I don't think I can become an actuary

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  • Thread starter Eclair_de_XII
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In summary, Mr. Eclair_de_XII is struggling to learn and retain information due to his current workload and fatigue. He does not think he could handle working at a full-time job while studying for any examinations.
  • #1
Eclair_de_XII
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I just get too fatigued from studying, reading, and doing coursework from my current school curriculum. So I don't think that I could handle working at a full-time job, while studying for any examinations. With my current three senior-division math courses (which include linear algebra, vector analysis, and probability), sometimes I'm barely following along. It's hard for me to concentrate on what my professors are saying sometimes, not necessarily because I don't understand them, but mostly because I just don't have the energy to focus and feel engaged in learning mathematics anymore. It's just tiring nowadays. I don't fare very well after my lectures, either.

Usually, when I open my books to do ungraded practice problems, one of three things will happen. I will either: (1) stare for several minutes at the problems that I am confused by, panicking about how I am unable to solve them, which will interfere with my concentration and ability to do them, (2) zone in on a problem I think I can do, then spend many stressful minutes trying to figure it out in my head even after closing the book, or (3) think I know how to do a problem, but not bother to write down a solution because I'm too tired to grab a pencil and some paper to write it down. Just thinking about practicing ungraded math assignments tires me out really fast.

But it's not like I'm failing any of these classes I'm taking, since I've yet to receive any of my graded assignments back. In any case, I've been in school for about six years, and I think it's starting to take its toll on me. I don't want to stop, since I have two more semesters until graduation, including the current fall semester. But at the same time, I can't help but feel miserable all the time while studying, which is why I am confident that I won't be able to study to become an actuary. I had hoped that having a summer vacation free of school would have cleared my mind and enabled me to function better during the fall semester, but it's worse now than last spring.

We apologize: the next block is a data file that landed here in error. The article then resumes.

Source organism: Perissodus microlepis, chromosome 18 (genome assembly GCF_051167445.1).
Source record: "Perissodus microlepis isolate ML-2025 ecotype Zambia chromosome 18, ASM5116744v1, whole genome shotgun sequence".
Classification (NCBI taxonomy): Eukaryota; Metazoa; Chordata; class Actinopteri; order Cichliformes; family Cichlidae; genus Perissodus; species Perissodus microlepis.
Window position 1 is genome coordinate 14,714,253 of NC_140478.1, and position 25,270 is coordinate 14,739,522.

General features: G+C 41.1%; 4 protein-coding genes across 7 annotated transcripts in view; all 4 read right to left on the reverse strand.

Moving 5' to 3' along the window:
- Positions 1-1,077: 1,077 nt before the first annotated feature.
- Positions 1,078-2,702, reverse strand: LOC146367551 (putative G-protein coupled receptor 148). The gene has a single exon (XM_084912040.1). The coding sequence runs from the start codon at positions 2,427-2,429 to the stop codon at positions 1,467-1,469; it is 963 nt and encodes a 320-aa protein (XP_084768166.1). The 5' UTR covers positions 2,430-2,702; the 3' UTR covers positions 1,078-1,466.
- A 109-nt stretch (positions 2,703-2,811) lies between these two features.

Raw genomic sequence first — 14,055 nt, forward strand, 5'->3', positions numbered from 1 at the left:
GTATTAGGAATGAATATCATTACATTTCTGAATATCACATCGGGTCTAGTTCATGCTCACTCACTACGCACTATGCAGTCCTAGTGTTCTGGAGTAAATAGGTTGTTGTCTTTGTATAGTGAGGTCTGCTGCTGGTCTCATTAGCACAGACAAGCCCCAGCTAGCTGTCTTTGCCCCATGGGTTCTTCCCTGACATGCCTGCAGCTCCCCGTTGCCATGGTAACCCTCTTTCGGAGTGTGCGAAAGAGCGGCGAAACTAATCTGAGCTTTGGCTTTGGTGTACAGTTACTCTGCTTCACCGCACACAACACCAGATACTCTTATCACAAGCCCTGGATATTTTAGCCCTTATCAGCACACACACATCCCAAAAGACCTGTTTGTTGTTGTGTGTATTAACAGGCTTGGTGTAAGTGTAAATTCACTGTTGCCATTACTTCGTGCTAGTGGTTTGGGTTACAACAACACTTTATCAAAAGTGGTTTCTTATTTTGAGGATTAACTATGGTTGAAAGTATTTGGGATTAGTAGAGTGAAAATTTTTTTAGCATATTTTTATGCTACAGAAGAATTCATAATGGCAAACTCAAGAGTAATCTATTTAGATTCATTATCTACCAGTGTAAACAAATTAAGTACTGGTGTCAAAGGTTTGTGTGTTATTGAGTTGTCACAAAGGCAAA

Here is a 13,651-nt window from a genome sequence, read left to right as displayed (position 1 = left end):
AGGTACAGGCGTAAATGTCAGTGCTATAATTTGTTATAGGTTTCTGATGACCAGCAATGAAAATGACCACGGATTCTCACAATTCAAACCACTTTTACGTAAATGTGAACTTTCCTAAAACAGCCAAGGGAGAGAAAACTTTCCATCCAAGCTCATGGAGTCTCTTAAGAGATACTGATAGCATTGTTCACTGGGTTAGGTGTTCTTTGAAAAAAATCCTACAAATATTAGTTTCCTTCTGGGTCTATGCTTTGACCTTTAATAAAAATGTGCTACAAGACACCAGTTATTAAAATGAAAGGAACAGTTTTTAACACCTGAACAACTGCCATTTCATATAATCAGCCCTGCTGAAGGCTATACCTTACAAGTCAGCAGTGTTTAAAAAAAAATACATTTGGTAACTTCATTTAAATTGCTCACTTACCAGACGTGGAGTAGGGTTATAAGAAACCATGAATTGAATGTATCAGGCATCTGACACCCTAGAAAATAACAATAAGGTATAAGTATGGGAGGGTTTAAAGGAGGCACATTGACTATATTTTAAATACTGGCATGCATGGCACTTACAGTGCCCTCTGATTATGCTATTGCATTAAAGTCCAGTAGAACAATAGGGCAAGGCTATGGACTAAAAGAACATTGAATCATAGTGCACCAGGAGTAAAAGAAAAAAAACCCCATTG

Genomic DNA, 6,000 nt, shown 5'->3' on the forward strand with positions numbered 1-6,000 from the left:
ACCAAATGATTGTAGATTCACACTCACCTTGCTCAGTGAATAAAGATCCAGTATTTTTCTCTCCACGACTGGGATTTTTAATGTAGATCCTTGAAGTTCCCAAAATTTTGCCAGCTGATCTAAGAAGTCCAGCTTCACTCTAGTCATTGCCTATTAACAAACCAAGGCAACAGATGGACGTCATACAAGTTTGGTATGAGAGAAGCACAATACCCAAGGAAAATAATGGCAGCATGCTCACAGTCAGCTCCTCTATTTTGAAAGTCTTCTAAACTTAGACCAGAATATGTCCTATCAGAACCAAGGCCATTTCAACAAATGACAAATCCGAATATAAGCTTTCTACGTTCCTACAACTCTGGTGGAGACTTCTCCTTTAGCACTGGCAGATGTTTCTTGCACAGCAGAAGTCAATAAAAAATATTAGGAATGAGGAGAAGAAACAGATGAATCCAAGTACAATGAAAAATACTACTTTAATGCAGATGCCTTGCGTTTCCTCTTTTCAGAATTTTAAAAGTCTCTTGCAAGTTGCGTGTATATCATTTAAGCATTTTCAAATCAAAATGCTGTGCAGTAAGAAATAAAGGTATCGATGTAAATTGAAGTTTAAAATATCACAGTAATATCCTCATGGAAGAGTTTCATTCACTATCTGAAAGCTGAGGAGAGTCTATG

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  • #2
How much sleep do you get? If you sleep enough hours but are still fatigued, it would be worth investigating if you have a sleep disorder. Nowadays with modern technology you can monitor yourself sleeping.
 
  • #3
I'm sure you could become an actuary.

But I agree that, based on other threads you've posted, on your current path you won't become one. Spend your energy elsewhere.
 
  • #4
Stephen Tashi said:
How much sleep do you get?

Usually seven to eight hours per day.
 
  • #5
Eclair_de_XII said:
Usually seven to eight hours per day.

See if you are suffering from sleep apnea.
 
  • #6
Eclair_de_XII said:
(3) think I know how to do a problem, but not bother to write down a solution because I'm too tired to grab a pencil and some paper to write it down.
Your "being tired" seems to be a common theme in several of your recent threads. I think it would be a good idea to schedule an appointment with a doctor, to see if there is something wrong, and eliminate things like mononucleosis or an Epstein-Barr virus.

Eclair_de_XII said:
But it's not like I'm failing any of these classes I'm taking, since I've yet to receive any of my graded assignments back.
But it's also not like you're passing, either, if you haven't received any feedback.
 
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  • #7
One thing I've noticed from your posts, Mr Eclair_de_XII, is the questions you have asked have been ridiculously difficult and not questions I woud typically have worried about. There are always hard questions and if you learn the work, you can answer many of them. But there will always be problems that are infeasibly difficult and I just wonder if you are focusing too hard on the hard stuff when concepts are more important.

Knowing the concepts and how they relate to the problems, how the solution to the problem demonstrates the concepts, is important. So sometimes you need to ask, how does this demonstrate or relate to what I'm learning.